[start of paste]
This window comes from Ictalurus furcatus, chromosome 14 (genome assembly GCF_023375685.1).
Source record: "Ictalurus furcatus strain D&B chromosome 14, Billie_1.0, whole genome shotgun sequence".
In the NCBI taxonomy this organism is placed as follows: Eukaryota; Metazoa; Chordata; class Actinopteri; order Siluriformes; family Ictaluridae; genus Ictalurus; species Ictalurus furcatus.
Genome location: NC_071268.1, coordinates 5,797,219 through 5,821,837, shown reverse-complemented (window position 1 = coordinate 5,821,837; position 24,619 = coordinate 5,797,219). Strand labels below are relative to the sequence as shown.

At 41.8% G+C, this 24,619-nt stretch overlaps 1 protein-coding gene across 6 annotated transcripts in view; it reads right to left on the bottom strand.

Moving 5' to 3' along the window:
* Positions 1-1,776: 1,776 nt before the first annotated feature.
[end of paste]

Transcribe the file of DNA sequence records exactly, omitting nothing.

This window comes from Ictalurus furcatus, chromosome 14 (genome assembly GCF_023375685.1).
Source record: "Ictalurus furcatus strain D&B chromosome 14, Billie_1.0, whole genome shotgun sequence".
In the NCBI taxonomy this organism is placed as follows: Eukaryota; Metazoa; Chordata; class Actinopteri; order Siluriformes; family Ictaluridae; genus Ictalurus; species Ictalurus furcatus.
Genome location: NC_071268.1, coordinates 5,797,219 through 5,821,837, shown reverse-complemented (window position 1 = coordinate 5,821,837; position 24,619 = coordinate 5,797,219). Strand labels below are relative to the sequence as shown.

At 41.8% G+C, this 24,619-nt stretch overlaps 1 protein-coding gene across 6 annotated transcripts in view; it reads right to left on the bottom strand.

Moving 5' to 3' along the window:
* Positions 1-1,776: 1,776 nt before the first annotated feature.